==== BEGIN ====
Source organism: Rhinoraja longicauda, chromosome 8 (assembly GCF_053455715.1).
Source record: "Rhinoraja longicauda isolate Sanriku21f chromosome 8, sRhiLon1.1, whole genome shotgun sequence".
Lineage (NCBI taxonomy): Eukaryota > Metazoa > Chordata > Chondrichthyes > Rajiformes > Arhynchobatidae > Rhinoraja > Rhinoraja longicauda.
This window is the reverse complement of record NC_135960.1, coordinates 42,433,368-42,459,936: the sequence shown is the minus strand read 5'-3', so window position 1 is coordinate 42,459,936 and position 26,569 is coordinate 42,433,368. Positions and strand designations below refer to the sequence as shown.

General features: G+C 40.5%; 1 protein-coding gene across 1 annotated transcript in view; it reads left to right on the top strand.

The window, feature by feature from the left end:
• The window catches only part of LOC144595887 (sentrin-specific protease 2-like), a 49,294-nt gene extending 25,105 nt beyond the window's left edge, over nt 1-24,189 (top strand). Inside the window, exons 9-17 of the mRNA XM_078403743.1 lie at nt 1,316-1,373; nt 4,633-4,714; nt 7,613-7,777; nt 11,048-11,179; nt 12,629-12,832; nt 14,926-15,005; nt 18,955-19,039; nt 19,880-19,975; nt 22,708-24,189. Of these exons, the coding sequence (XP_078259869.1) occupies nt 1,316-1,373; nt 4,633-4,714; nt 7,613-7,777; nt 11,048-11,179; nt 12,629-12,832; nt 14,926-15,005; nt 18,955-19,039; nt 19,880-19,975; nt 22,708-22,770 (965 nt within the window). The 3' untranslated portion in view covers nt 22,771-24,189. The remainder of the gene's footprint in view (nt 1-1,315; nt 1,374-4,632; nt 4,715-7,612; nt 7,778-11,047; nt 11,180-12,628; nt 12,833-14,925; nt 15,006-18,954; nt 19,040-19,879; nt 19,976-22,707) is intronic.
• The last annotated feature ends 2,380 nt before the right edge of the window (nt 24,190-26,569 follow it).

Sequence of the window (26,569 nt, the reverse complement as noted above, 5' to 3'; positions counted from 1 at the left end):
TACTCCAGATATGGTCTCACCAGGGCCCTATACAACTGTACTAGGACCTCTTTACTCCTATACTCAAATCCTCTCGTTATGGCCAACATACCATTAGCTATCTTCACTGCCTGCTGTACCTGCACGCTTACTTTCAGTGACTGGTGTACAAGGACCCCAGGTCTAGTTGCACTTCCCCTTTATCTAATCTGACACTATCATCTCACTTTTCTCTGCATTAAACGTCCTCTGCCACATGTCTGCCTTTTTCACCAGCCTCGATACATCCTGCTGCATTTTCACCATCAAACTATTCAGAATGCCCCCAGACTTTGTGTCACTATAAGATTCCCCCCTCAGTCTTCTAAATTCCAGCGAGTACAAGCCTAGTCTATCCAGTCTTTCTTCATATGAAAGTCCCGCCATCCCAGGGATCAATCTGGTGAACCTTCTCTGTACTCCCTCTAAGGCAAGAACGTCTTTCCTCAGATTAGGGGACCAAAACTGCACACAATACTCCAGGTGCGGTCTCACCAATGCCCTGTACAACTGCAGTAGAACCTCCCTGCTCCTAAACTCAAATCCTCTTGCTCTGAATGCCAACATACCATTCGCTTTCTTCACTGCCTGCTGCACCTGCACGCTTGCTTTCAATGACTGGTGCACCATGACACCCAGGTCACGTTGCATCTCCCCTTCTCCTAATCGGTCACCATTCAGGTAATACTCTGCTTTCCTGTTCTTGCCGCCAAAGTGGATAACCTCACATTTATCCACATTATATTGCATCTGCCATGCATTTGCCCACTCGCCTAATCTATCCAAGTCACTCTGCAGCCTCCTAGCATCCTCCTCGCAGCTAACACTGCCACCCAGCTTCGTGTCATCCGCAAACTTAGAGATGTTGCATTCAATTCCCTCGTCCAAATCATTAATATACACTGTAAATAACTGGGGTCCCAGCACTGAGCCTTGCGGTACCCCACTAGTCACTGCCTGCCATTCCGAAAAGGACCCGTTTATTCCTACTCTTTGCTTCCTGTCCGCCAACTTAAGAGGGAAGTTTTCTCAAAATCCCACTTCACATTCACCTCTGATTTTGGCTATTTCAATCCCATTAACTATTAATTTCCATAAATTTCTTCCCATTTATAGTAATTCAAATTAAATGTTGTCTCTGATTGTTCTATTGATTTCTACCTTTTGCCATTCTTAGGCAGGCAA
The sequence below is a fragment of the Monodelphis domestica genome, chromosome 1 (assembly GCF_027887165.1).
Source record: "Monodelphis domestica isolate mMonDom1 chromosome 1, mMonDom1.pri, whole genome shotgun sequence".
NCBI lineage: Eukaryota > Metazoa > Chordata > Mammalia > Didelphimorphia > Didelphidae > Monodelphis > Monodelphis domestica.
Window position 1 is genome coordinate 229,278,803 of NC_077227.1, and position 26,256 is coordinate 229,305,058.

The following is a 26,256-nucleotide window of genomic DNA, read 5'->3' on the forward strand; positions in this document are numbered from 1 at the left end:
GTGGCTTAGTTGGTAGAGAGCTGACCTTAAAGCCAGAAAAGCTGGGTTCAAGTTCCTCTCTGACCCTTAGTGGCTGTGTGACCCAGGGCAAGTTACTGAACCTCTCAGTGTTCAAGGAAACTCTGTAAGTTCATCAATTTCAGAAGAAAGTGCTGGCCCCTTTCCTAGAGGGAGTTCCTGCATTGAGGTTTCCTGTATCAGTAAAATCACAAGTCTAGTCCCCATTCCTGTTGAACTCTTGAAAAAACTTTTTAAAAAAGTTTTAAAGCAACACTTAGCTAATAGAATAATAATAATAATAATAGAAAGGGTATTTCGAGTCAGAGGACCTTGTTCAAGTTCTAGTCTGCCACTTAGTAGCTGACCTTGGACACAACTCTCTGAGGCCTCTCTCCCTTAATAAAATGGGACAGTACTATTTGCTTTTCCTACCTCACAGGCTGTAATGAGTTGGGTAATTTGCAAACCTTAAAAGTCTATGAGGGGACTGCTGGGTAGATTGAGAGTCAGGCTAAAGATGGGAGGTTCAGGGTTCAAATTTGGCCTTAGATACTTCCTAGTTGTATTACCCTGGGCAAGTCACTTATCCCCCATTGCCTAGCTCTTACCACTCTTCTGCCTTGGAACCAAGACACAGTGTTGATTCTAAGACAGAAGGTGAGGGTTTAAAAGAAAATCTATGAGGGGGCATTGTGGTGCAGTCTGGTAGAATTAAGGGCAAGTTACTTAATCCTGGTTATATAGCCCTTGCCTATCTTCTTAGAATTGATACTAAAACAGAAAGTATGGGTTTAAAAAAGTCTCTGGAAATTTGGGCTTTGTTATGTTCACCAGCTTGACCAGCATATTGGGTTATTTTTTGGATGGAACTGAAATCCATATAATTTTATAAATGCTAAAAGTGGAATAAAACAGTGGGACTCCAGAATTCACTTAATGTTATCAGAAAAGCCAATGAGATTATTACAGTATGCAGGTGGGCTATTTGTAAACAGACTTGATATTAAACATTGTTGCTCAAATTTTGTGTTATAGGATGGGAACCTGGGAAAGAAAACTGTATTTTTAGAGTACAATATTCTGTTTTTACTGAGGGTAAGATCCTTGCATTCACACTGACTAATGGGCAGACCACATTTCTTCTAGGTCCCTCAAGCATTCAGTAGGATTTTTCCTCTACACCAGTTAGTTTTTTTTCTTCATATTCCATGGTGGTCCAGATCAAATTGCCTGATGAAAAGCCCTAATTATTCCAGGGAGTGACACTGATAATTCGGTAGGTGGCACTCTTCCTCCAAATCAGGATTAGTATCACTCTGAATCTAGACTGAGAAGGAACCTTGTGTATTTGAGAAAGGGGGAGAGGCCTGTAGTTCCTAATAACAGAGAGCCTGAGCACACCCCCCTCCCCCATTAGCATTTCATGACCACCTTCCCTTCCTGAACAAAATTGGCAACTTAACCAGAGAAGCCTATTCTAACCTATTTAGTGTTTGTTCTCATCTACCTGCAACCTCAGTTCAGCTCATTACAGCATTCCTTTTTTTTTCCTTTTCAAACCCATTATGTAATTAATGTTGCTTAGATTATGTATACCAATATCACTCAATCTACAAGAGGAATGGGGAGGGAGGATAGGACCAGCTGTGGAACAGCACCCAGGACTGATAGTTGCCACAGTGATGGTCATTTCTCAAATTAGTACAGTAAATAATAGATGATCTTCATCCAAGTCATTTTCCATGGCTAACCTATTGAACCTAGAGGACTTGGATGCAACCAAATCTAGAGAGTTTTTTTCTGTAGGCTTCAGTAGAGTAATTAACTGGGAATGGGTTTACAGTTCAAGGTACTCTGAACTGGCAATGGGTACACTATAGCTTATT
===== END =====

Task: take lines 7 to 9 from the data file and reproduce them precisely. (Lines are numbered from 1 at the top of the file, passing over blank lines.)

• The window catches only part of LOC144595887 (sentrin-specific protease 2-like), a 49,294-nt gene extending 25,105 nt beyond the window's left edge, over nt 1-24,189 (top strand). Inside the window, exons 9-17 of the mRNA XM_078403743.1 lie at nt 1,316-1,373; nt 4,633-4,714; nt 7,613-7,777; nt 11,048-11,179; nt 12,629-12,832; nt 14,926-15,005; nt 18,955-19,039; nt 19,880-19,975; nt 22,708-24,189. Of these exons, the coding sequence (XP_078259869.1) occupies nt 1,316-1,373; nt 4,633-4,714; nt 7,613-7,777; nt 11,048-11,179; nt 12,629-12,832; nt 14,926-15,005; nt 18,955-19,039; nt 19,880-19,975; nt 22,708-22,770 (965 nt within the window). The 3' untranslated portion in view covers nt 22,771-24,189. The remainder of the gene's footprint in view (nt 1-1,315; nt 1,374-4,632; nt 4,715-7,612; nt 7,778-11,047; nt 11,180-12,628; nt 12,833-14,925; nt 15,006-18,954; nt 19,040-19,879; nt 19,976-22,707) is intronic.
• The last annotated feature ends 2,380 nt before the right edge of the window (nt 24,190-26,569 follow it).

Sequence of the window (26,569 nt, the reverse complement as noted above, 5' to 3'; positions counted from 1 at the left end):